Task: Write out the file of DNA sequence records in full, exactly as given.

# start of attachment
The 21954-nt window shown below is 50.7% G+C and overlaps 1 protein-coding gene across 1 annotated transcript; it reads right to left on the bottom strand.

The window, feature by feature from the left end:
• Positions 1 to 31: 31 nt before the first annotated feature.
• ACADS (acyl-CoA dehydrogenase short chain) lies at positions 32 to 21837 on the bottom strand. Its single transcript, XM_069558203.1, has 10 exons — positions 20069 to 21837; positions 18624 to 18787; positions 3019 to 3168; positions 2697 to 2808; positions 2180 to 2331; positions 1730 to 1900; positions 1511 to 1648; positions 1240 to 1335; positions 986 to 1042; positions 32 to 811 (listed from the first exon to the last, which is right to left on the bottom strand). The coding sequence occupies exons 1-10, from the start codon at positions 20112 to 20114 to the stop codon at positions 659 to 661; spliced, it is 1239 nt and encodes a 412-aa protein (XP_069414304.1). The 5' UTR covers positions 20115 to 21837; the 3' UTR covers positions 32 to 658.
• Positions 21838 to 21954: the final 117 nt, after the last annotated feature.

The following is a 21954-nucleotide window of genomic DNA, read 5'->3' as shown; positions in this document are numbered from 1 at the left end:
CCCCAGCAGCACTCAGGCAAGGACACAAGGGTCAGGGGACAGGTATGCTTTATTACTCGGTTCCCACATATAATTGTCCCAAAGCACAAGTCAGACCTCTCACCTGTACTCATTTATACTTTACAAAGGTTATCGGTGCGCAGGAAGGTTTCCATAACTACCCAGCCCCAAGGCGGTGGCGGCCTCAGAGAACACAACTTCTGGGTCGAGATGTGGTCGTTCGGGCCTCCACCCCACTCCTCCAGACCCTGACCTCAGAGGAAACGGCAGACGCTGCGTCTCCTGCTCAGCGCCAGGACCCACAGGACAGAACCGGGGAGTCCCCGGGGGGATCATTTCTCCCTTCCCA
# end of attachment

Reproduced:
The 21954-nt window shown below is 50.7% G+C and overlaps 1 protein-coding gene across 1 annotated transcript; it reads right to left on the bottom strand.

The window, feature by feature from the left end:
• Positions 1 to 31: 31 nt before the first annotated feature.
• ACADS (acyl-CoA dehydrogenase short chain) lies at positions 32 to 21837 on the bottom strand. Its single transcript, XM_069558203.1, has 10 exons — positions 20069 to 21837; positions 18624 to 18787; positions 3019 to 3168; positions 2697 to 2808; positions 2180 to 2331; positions 1730 to 1900; positions 1511 to 1648; positions 1240 to 1335; positions 986 to 1042; positions 32 to 811 (listed from the first exon to the last, which is right to left on the bottom strand). The coding sequence occupies exons 1-10, from the start codon at positions 20112 to 20114 to the stop codon at positions 659 to 661; spliced, it is 1239 nt and encodes a 412-aa protein (XP_069414304.1). The 5' UTR covers positions 20115 to 21837; the 3' UTR covers positions 32 to 658.
• Positions 21838 to 21954: the final 117 nt, after the last annotated feature.

The following is a 21954-nucleotide window of genomic DNA, read 5'->3' as shown; positions in this document are numbered from 1 at the left end:
CCCCAGCAGCACTCAGGCAAGGACACAAGGGTCAGGGGACAGGTATGCTTTATTACTCGGTTCCCACATATAATTGTCCCAAAGCACAAGTCAGACCTCTCACCTGTACTCATTTATACTTTACAAAGGTTATCGGTGCGCAGGAAGGTTTCCATAACTACCCAGCCCCAAGGCGGTGGCGGCCTCAGAGAACACAACTTCTGGGTCGAGATGTGGTCGTTCGGGCCTCCACCCCACTCCTCCAGACCCTGACCTCAGAGGAAACGGCAGACGCTGCGTCTCCTGCTCAGCGCCAGGACCCACAGGACAGAACCGGGGAGTCCCCGGGGGGATCATTTCTCCCTTCCCA